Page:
by Grant Mandarino
Every so often an art show comes along that perfectly encapsulates the contemporary moment. Politics of Fear, at the Gallery Project downtown until October 17, is just such a show. Speaking directly to an age of prolonged global conflict and increasing polarization, these pieces pack a mighty punch.
Take, for instance, Mario Moore's painting Detroit Crisis. A fight between two African American teenagers has been broken up by friends--and behind this fraught encounter Moore has painted a public school building with a "For Lease" sign in front of it. Nearby is Leon Golub's 1985--S. Africa, a searing comment on the unequal power relations that reigned during the Apartheid era.
Other works are far more open-ended. Diane Thodos' Fear Smear resembles chunky woodblock prints and features a Jabba-the-Hutt-sized man in a suit, seeming to devour the heads of a group of onlookers. I was reminded of the anti-capitalist political posters that appeared during the 1920s in Germany or the 1930s here in the US. Fear Smear vividly demonstrates how social anxieties can be politicized and distorted, a theme that runs through a number of works here.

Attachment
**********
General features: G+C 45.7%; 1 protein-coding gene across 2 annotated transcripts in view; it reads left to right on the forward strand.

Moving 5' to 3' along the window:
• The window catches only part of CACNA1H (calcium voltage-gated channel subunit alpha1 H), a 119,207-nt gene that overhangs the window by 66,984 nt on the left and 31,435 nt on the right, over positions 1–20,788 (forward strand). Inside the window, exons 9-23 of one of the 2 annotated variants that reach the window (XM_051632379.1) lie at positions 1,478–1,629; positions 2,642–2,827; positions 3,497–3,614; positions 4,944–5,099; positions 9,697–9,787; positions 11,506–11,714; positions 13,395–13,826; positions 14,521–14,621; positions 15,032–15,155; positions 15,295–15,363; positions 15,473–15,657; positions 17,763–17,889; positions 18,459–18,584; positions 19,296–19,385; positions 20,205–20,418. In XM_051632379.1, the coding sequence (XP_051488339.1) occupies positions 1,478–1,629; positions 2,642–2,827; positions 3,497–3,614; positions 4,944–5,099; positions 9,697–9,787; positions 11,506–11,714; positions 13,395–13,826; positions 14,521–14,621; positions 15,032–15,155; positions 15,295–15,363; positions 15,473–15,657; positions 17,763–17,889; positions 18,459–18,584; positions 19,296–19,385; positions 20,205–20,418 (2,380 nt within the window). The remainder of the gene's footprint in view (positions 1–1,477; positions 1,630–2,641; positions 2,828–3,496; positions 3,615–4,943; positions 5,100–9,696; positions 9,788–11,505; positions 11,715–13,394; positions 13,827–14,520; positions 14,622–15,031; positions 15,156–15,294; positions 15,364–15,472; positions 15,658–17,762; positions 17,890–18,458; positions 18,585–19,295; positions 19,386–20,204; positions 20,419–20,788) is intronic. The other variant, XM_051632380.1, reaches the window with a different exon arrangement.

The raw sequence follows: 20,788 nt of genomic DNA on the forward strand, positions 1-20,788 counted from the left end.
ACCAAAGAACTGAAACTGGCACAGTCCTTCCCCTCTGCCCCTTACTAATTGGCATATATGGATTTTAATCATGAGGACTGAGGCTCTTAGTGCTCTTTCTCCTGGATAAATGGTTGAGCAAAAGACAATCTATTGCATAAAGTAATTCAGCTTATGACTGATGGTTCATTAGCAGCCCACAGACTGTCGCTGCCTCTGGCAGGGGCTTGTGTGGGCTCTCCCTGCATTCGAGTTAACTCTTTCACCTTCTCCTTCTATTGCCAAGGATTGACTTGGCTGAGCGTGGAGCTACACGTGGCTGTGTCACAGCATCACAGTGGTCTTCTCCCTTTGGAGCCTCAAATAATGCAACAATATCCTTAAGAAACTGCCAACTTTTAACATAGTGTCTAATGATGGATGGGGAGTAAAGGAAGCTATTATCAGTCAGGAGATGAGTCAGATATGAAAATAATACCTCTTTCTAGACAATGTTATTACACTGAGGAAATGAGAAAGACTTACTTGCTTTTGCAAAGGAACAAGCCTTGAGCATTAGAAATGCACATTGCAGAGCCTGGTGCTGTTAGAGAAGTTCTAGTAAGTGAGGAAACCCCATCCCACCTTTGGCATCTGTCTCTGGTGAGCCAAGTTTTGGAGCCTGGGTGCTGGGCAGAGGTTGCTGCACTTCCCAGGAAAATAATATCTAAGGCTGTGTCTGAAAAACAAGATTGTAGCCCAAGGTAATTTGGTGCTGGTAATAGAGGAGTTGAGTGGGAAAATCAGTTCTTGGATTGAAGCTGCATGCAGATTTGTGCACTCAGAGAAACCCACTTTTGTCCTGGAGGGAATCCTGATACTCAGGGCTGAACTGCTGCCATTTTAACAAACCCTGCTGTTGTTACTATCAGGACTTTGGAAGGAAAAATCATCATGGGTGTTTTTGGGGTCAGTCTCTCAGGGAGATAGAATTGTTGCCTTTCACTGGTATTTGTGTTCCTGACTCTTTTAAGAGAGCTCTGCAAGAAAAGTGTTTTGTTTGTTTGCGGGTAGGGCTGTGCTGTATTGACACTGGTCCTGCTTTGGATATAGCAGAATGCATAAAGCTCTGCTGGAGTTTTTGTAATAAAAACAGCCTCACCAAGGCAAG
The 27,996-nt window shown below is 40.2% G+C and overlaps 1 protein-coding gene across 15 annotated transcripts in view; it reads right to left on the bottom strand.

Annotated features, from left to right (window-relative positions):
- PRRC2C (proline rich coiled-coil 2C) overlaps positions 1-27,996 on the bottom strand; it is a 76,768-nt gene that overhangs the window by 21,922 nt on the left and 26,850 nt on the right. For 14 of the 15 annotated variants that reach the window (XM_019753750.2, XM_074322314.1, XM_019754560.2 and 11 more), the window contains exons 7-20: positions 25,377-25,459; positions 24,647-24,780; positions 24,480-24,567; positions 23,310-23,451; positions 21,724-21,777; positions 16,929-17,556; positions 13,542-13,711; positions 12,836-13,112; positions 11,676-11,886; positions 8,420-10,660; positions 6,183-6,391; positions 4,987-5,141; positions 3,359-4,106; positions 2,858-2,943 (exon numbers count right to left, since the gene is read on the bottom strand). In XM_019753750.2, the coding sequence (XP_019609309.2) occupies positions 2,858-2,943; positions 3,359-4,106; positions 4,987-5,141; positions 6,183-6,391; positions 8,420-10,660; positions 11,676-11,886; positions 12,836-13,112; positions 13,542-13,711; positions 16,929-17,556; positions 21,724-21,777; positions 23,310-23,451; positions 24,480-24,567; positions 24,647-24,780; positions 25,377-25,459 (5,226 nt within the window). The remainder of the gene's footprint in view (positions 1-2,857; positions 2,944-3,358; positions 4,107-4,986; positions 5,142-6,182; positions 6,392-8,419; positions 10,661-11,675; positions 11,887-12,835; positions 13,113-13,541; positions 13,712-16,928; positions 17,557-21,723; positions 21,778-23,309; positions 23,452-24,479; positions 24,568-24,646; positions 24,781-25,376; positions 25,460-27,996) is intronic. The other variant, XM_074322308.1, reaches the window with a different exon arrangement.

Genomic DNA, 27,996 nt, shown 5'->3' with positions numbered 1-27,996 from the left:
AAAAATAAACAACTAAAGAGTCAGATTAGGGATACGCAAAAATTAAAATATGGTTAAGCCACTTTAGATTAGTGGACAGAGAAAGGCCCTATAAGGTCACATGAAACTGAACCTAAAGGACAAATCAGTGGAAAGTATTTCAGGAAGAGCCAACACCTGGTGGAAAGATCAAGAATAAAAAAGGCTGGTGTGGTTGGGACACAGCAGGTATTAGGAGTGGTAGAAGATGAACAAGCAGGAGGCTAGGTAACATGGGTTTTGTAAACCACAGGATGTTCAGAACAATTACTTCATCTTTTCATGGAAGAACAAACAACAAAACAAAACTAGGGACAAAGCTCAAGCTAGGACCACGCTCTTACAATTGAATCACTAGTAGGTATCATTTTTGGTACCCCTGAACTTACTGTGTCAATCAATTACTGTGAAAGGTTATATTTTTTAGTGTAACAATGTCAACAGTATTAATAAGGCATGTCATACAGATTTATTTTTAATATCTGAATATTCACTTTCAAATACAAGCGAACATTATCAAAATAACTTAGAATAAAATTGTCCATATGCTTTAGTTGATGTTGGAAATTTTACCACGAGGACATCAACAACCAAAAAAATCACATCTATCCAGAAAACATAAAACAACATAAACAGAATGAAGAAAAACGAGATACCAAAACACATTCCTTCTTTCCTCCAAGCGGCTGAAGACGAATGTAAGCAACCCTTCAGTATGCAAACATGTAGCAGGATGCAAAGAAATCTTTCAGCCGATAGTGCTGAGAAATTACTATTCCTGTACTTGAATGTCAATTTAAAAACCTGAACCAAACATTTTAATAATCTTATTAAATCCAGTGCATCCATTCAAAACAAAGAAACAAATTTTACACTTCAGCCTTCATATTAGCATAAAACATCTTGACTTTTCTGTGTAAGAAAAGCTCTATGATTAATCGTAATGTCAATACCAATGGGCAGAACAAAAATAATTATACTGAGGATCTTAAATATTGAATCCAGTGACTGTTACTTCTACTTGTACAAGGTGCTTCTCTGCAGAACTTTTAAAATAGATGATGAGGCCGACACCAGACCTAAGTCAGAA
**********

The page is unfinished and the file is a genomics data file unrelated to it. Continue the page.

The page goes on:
The most sobering piece by far is Osman Kahn's installation in the gallery's basement. Entitled Noor and based on a computer system devised by the artist, it consists of an empty room whose lights go dark at intervals calculated to reflect each loss of life in the ongoing crisis in Iraq. Standing in this room the viewer is caught between two conflicting desires: to experience the darkness versus hoping the lights will shine on.
My favorite work, however, is Fred Burkhart's series of Ku Klux Klan member portraits. These snapshots sting because they are at once extremely goofy and profoundly unsettling. The sight of a mother with her two young children all proudly displaying the Hitler salute is repellent--not because they appear monstrous, but because they look so thoroughly mundane. It's contradictions such as this that make Politics of Fear such a compelling show. Don't miss it.
[Originally published in October, 2010.]
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